There is a debate, at least in the west, regarding a women’s role in the home and in the church. Some contend that since men and women are equal in Christ, that they are equal in the roles they play in the home and church. This view is known as Egalitarianism. There is a second camp that also agrees that men and women are equal in Christ, but that God has designed them for, and has given them to, different roles and responsibilities. This is known as Complementarianism. Through the rest of this short article, I will attempt to define both views and then determine if one is a more biblical approach to the subject then the other.
There is a difficulty in this discussion because I hold to what most would consider a conservative, evangelical view of Scripture. I view the Bible as a genuinely human product, but one whose creation was superintended by the Holy Spirit, preserving the authors’ works from error without eliminating their writing style. This allowed the author to write to specific people in time, while, at the same time, write to all people who would read the text after that specific time. I hold to the verbal, plenary inspiration of the original manuscripts, by which each word (not just the overarching ideas or concepts) was meaningfully chosen under the superintendence of God. Why is this important for me to clarify? Because my understanding, as well as the understanding of those within the debate, is a linchpin in preventing the theological wheel from sliding off the biblical axle.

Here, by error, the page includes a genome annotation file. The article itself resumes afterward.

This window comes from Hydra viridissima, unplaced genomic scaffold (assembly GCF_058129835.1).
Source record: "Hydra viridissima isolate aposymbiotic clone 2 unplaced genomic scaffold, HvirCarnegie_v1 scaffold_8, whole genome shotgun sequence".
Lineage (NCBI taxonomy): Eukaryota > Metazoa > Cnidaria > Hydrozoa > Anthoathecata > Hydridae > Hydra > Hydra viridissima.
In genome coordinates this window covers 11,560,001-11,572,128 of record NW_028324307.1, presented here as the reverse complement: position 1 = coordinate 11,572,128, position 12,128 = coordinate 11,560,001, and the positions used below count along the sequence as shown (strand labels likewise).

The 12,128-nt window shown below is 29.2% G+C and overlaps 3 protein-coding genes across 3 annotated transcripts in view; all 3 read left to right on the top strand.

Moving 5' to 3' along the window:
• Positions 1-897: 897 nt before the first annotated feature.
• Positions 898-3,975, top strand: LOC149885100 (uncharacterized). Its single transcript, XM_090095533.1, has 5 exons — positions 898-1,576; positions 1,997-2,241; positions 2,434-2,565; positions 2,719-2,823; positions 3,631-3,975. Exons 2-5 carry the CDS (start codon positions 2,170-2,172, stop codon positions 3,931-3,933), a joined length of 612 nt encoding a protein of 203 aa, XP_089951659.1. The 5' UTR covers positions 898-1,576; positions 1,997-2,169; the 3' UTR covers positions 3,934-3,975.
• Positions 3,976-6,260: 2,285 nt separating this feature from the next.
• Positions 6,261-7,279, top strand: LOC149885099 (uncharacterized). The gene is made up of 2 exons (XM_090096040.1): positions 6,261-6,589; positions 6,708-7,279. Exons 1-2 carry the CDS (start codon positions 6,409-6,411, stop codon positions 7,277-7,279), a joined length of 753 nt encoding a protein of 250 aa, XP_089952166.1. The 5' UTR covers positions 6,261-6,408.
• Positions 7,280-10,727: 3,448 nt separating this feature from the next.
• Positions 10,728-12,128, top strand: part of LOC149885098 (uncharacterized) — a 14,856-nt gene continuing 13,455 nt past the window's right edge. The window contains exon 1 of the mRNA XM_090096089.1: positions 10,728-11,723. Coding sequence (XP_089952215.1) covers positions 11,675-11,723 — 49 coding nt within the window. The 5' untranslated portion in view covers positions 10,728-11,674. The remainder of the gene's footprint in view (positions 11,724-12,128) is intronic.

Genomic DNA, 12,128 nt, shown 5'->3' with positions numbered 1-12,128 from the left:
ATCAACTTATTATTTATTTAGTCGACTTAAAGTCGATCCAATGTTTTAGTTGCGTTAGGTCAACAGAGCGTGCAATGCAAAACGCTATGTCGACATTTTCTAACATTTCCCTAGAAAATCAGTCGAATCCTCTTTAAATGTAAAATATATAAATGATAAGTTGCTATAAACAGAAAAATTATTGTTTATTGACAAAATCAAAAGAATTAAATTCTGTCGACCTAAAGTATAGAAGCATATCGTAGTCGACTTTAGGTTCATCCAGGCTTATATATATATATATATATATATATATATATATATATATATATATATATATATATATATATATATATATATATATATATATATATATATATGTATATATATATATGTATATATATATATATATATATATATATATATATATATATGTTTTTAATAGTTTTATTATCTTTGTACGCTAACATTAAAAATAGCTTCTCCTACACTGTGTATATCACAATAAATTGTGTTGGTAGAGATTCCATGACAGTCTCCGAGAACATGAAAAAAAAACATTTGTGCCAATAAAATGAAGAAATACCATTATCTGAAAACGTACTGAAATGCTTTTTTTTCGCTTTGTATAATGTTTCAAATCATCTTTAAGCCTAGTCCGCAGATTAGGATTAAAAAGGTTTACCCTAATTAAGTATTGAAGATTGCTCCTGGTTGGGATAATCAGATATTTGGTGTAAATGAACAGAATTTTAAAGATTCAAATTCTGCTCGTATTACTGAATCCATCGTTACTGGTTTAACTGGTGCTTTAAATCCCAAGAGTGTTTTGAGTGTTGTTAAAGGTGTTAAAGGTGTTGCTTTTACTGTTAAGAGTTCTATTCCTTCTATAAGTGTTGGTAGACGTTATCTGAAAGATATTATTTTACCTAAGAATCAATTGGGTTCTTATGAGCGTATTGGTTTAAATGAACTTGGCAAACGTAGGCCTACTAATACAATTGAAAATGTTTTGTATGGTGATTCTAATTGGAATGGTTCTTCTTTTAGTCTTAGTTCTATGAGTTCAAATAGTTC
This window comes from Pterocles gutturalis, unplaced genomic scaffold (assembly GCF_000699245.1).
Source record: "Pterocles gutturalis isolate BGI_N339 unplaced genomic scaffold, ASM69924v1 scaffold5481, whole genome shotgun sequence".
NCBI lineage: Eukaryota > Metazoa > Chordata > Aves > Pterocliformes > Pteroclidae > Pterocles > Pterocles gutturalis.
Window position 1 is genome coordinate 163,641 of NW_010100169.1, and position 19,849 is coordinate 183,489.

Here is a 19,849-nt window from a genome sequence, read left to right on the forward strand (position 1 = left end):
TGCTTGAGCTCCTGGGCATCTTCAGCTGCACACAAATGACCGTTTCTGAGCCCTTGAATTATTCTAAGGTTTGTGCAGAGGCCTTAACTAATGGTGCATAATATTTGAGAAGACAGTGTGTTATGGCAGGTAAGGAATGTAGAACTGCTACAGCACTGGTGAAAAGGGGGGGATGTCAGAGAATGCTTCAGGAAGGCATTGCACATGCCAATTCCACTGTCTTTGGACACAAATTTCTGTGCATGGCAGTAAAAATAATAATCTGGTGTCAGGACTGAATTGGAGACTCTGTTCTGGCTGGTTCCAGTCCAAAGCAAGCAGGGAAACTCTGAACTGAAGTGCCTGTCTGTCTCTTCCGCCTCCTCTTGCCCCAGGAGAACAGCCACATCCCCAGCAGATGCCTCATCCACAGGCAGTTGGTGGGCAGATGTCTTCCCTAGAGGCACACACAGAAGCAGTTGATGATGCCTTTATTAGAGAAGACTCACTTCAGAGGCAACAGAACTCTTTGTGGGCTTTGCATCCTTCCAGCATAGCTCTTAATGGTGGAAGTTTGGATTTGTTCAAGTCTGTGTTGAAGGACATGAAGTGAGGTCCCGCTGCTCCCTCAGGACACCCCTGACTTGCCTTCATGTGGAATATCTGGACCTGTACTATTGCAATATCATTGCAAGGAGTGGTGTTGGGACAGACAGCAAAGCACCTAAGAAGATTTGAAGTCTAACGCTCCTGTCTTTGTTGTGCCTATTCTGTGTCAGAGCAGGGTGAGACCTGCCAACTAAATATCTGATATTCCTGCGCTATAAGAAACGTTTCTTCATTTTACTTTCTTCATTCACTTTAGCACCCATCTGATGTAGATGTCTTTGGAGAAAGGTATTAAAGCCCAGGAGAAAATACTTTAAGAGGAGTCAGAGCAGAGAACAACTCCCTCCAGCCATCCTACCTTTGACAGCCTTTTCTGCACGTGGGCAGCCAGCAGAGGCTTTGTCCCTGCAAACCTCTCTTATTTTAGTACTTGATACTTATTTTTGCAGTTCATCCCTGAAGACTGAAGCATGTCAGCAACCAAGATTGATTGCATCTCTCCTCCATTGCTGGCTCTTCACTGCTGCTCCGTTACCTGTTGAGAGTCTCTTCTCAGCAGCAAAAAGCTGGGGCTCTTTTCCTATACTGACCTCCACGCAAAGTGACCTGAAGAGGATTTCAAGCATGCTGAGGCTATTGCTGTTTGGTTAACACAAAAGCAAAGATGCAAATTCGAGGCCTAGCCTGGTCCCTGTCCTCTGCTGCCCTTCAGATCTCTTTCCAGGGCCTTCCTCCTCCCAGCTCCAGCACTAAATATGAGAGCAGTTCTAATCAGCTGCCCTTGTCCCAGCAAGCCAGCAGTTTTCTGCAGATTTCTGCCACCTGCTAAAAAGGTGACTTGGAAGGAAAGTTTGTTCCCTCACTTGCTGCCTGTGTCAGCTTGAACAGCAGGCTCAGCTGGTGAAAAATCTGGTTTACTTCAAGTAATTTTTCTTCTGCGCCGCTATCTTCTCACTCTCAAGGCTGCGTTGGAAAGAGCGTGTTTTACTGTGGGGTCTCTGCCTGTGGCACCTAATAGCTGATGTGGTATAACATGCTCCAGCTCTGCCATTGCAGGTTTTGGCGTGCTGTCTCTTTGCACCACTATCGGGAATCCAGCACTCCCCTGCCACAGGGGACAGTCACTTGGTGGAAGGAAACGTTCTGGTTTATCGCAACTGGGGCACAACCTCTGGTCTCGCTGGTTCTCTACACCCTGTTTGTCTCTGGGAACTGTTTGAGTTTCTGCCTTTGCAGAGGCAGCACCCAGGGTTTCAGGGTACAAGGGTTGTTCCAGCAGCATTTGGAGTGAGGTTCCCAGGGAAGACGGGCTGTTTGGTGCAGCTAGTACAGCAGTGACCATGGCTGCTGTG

By definition, Christian egalitarianism holds that all people are equal before God and in Christ; have equal responsibility to use their gifts and obey their calling to the glory of God; and are called to roles and ministries without regard to gender.